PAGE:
By reason of this late dreadful fire, the church, the house, and the whole parish is consumed, and the people scattered (every one shifting for himself) so that I shall lose in what was due for the two years I preached there, and would have been due at Michaelmas, at least ninety pounds (as I have computed the particulars) which, though it make no great report and sound in the ears of the great and rich to abundance, yet it is as much to me as their thousands to some; nor could I have held out so long, had I not been helped by a little I have, which is little enough for a family of eight persons. By reason of the fire's coming on so suddenly, and the great confusion at such a time, I lost several goods in the house. Some I forgot in this distraction, and some I had not time to remove, having none to help me, but one maid. My wife was not well, and others in the family were to be tended, not being well; so that I had not the hands and help which else I might have had. Some trunks that I removed had like to have been lost in the streets; they were thrown down and trampled in the dirt, and were given for lost, but at last very hardly recovered. The best of my trunks was left to the flames. It stood in a corner, and out of sight; and some things of far better value and price than we carried away, were also lost and consumed. Next to the danger of the fire was the confusion in the streets (in ours especially, being a great thoroughfare), so that, to me, it was a wonder that many were not crowded to death, or trampled and crushed to pieces by carts and horses. Several lost their goods after they were carried out, losing the porters in the crowd. Sometimes I have seen places in the street all strewed with feathers, which might be the destruction of beds. One burden which I sent, I thought had been lost, the porter not appearing of a long time: and one porter that carried away a chest for me, finding it heavy, left it in the streets in a corner, and we saw him no more, but happily got our chest again. Some porters would go away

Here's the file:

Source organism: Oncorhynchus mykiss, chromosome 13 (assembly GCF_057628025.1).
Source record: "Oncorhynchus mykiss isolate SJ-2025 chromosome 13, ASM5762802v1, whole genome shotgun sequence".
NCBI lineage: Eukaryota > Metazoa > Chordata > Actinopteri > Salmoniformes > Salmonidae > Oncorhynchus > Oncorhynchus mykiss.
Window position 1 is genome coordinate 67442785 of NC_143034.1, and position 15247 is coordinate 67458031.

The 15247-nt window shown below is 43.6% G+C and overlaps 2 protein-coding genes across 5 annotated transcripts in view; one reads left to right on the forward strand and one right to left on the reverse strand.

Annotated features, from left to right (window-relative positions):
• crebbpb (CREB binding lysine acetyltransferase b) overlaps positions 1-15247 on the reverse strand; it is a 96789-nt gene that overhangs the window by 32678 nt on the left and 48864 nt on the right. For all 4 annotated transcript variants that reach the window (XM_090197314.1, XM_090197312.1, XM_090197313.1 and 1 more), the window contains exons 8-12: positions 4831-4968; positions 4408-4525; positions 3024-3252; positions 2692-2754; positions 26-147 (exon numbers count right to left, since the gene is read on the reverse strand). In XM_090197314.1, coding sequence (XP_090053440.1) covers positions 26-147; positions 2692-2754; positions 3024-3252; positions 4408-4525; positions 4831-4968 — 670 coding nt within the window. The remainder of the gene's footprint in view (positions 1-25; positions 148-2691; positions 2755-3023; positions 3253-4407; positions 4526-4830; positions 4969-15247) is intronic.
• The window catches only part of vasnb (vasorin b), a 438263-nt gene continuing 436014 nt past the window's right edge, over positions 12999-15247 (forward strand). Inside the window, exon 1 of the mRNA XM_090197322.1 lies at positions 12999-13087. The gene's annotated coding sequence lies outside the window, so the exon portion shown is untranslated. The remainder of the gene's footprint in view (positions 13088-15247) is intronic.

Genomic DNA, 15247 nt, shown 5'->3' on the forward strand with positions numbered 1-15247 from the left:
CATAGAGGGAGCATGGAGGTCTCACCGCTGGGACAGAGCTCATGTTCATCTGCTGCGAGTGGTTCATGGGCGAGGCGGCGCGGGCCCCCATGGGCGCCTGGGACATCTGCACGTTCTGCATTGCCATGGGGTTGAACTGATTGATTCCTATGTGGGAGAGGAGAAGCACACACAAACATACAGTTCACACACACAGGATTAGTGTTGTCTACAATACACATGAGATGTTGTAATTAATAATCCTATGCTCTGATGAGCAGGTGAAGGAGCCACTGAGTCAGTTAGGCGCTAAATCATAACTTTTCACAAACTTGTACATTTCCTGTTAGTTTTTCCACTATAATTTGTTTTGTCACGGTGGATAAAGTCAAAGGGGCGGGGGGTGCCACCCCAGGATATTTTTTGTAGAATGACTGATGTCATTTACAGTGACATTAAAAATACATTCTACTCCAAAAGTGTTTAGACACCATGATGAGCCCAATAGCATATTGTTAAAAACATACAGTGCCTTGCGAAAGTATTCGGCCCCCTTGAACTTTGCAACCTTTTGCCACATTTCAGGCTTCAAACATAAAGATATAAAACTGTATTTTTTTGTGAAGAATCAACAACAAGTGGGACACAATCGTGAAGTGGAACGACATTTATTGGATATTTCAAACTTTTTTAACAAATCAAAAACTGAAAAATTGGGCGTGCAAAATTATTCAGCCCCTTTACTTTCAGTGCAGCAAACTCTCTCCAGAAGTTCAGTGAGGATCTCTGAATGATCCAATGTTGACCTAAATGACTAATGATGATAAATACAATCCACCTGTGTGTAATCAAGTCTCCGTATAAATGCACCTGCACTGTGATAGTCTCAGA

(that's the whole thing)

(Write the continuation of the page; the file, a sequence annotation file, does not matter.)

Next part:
after the first carriage, and then we were to seek new ones. It is impossible for any one that was an eye-witness to express, or the absent to imagine, the dreadful. ness of this conflagration, the confusion in the streets and at the gates (where people were forced to stay an incredible time to get through with their burden), the consternation and amazement of men's minds. Every one is now ready to say, that they might have preserved more of their goods, or secured more houses from the fire; but at that time their reason and dexterity was half taken from them, that they rather gazed upon the flames, and went about their business in a hurry, than acted rationally. I stayed as long as I could in the house and, night coming on, I was to go to Hackney. Many are quite undone, others almost. Bee* hath lost 60001. ; some say 10,0001. Other booksellers 40001. or 20001. Dr. Bates has lost 2001. in books. Dr. Tuckney's library in Scriviners' Hall was burnt ; Sion College destroyed, and many of the books. Gresham College was preserved by the activity and bounty of some in it. And the fire was stoppedin Broad Street: the Dutch minister's housesand Dr. Bolton's house being burnt, but the Dutch Church not burnt, and but a little of Dr. Bolton's on the south end. Sir Nath. Barnardiston, in St. Martin Outwich parish, by the bounty of his purse engaged men to work hard, and stopped the fire there. And so it was stopped at Aldersgate and elsewhere. Of ninety-seven parish churches, there are but twelve remaining. Of the rest, only the walls or some pieces of the steeples. If it were not for these, it could not be known were the streets were. Blackfriars Church (that had no steeple) is so buried in the heaps, that the old clerk, who hath been there forty years, could not discern where the church had stood. The Exchange was gone in less than an hour. I walked over part of the ruined city, that I might be the more sensibly affected, as none can be but by seeing it, and I think that such a mortifying sight is worth a journey, that men may be the more convinced of the uncertainty and vanity of things below.